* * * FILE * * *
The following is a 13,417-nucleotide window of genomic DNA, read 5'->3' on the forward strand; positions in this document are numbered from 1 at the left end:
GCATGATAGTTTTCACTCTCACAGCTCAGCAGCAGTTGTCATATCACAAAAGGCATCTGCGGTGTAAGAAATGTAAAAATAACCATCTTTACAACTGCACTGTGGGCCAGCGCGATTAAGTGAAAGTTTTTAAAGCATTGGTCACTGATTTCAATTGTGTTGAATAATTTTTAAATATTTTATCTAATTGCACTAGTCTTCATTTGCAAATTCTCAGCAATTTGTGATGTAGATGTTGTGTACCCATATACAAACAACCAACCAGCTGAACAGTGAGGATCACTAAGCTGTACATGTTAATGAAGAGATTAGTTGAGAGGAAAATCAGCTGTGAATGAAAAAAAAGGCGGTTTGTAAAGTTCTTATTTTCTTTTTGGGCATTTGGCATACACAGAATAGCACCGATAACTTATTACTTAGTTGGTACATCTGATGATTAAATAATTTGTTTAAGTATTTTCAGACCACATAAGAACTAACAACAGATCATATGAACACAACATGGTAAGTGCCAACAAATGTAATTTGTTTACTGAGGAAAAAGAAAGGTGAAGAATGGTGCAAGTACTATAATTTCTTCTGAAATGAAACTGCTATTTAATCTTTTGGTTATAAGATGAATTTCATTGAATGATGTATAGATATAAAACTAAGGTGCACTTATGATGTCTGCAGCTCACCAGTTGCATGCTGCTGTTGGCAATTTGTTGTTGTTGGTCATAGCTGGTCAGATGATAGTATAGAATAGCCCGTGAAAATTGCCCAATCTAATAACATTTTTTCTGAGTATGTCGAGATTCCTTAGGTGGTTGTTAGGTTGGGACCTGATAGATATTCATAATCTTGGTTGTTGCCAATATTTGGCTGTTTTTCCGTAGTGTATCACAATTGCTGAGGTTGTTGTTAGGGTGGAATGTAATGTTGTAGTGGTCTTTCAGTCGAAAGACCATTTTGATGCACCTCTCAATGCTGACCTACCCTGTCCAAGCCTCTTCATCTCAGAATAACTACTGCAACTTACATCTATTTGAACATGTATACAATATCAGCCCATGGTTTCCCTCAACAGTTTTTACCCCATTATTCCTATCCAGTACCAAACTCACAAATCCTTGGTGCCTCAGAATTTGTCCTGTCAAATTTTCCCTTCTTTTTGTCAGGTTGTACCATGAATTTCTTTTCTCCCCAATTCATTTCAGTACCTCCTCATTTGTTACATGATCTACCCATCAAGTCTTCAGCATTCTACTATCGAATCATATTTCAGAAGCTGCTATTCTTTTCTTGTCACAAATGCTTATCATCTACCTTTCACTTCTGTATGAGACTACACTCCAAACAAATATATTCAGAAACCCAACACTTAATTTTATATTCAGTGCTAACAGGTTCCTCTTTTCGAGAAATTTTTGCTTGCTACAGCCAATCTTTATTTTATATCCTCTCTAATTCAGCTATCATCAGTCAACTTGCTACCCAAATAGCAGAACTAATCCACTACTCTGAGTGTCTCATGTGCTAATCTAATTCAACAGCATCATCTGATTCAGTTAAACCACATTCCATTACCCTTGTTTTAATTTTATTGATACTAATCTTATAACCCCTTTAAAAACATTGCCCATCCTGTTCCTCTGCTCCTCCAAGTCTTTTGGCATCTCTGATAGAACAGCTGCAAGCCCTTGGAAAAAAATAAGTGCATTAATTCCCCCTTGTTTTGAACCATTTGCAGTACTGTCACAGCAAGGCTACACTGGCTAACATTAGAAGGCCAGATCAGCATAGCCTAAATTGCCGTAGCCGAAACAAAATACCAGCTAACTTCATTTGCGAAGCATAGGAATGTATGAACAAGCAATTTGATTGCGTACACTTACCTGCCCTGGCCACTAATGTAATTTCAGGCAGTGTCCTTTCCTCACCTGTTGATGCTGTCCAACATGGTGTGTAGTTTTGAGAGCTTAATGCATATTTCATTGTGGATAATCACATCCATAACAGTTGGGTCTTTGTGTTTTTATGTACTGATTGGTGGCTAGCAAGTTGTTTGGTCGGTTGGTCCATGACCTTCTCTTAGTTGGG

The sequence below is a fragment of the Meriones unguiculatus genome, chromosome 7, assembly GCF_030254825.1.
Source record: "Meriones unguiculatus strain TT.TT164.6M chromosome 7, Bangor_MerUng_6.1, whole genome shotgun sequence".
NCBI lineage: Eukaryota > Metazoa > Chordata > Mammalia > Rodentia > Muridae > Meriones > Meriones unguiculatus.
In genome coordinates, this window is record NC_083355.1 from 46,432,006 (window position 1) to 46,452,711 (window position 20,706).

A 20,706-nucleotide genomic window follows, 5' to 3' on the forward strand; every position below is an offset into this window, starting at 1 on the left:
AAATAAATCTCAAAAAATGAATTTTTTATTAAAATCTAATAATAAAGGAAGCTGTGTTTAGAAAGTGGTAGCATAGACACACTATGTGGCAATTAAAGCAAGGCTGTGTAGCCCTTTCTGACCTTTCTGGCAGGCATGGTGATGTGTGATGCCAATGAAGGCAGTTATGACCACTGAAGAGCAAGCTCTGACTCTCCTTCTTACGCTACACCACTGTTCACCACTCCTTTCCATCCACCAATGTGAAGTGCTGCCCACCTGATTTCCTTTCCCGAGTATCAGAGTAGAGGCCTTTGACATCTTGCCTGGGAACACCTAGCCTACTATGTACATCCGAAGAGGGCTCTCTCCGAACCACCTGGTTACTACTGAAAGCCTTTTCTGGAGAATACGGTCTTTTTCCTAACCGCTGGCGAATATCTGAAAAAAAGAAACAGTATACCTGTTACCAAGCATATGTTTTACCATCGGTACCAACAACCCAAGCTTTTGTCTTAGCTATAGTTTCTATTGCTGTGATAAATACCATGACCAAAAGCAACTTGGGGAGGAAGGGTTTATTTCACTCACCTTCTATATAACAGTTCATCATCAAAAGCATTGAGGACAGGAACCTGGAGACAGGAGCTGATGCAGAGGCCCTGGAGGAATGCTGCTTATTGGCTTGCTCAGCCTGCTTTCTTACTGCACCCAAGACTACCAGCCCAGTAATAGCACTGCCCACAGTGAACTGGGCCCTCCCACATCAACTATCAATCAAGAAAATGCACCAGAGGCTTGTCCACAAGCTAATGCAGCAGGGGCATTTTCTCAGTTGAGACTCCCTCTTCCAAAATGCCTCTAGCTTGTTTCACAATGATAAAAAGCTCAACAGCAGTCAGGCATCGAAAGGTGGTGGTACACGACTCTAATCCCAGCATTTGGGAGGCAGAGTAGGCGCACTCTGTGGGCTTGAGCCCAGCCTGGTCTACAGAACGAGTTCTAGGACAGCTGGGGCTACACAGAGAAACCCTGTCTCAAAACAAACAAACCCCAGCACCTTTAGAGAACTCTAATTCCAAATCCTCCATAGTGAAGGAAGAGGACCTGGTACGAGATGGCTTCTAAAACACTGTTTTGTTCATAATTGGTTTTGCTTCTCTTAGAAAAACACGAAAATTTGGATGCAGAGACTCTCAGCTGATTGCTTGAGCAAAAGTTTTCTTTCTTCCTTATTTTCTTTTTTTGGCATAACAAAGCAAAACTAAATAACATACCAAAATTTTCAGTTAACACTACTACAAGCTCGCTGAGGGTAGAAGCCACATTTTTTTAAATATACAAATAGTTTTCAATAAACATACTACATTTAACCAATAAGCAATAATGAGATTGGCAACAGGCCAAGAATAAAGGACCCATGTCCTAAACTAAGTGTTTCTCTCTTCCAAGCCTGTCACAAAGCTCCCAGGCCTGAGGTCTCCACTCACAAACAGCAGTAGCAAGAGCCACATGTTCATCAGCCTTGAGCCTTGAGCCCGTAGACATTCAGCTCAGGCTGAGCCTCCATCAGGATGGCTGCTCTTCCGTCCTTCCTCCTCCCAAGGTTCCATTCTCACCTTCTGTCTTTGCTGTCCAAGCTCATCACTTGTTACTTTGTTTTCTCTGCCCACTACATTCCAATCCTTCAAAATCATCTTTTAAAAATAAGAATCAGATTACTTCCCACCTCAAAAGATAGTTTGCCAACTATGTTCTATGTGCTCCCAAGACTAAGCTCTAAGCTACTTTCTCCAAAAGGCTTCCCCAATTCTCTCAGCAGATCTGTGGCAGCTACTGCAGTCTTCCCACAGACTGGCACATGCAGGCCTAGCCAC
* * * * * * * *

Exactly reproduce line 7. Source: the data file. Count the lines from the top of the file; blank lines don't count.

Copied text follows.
A 20,706-nucleotide genomic window follows, 5' to 3' on the forward strand; every position below is an offset into this window, starting at 1 on the left: